Python recognizes the following as instruction which defines file’s encoding:
# -*- coding: utf-8 -*-
I definitely saw this kind of instructions before (
-*- var: value -*-), so I assume Python did not invent them and is not the only one that uses such instructions.
Where does this syntax come from? Is there full specification, e.g. can the value include spaces, special symbols, newlines, even
What other software recognizes such metadata syntax?
My program will be writing plain text files and I’d like to include some metadata in them using this format.
This way of specifying the encoding of a Python file comes from PEP 0263 – Defining Python Source Code Encodings.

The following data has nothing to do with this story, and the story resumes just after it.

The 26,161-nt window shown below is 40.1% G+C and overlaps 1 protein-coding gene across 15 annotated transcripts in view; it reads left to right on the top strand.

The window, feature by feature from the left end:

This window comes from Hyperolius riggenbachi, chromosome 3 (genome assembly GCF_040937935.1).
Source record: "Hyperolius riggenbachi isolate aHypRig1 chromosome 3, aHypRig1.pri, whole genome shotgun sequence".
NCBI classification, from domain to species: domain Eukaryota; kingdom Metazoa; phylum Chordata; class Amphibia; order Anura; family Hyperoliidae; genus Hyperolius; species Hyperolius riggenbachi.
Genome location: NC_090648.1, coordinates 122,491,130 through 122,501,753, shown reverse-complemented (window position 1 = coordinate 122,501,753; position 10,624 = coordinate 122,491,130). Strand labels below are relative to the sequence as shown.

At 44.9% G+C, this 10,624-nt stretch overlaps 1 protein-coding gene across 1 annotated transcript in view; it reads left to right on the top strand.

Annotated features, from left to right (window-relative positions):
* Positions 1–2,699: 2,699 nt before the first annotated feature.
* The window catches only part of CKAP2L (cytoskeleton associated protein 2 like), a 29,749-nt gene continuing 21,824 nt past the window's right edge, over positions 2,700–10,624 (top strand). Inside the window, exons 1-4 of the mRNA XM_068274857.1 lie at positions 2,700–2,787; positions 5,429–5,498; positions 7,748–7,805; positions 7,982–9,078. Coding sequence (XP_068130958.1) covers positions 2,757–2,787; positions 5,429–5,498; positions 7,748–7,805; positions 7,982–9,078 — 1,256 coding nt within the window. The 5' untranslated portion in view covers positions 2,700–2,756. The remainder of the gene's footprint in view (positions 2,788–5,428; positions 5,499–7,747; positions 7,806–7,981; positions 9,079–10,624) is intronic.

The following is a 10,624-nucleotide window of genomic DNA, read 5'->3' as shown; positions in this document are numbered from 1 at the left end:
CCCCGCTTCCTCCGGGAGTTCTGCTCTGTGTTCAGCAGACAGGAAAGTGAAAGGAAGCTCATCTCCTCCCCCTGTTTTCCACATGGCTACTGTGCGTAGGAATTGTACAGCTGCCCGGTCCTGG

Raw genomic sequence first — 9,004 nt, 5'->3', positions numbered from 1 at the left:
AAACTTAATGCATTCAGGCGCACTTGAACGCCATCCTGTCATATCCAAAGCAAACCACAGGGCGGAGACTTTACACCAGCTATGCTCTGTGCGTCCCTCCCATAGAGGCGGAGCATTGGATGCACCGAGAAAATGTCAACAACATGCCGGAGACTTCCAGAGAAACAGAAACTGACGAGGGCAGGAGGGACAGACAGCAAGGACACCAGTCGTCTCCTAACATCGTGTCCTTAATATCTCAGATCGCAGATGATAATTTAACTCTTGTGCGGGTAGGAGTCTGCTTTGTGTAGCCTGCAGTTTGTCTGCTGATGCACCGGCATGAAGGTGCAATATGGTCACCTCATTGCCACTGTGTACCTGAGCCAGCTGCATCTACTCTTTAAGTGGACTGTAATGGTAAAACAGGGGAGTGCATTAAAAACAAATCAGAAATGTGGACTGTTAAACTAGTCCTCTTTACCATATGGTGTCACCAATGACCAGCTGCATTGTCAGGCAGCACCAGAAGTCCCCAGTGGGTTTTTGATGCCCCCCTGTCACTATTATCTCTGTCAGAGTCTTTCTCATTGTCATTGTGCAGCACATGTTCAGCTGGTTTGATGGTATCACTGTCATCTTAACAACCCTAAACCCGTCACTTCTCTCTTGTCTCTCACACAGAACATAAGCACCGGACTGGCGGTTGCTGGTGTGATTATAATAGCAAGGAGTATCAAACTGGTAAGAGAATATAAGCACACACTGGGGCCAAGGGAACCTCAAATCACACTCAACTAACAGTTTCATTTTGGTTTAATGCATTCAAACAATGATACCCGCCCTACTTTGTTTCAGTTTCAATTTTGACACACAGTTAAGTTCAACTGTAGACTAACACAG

It is also recognized by GNU Emacs (see Python Language Reference, 2.1.4 Encoding declarations), though I don’t know if it was the first program to use that syntax.
This is so called file local variables, that are understood by Emacs and set correspondingly. See corresponding section in Emacs manual – you can define them either in header or in footer of file
In PyCharm, I’d leave it out. It turns off the UTF-8 indicator at the bottom with a warning that the encoding is hard-coded. Don’t think you need the PyCharm comment mentioned above.
# -*- coding: utf-8 -*- is a Python 2 thing.
In Python 3.0+ the default encoding of source files is already UTF-8 so you can safely delete that line, because unless it says something other than some variation of "
utf-8", it has no effect. See Should I use encoding declaration in Python 3?
pyupgrade is a tool you can run on your code to remove those comments and other useless leftovers from Python 2, like having all your classes inherit from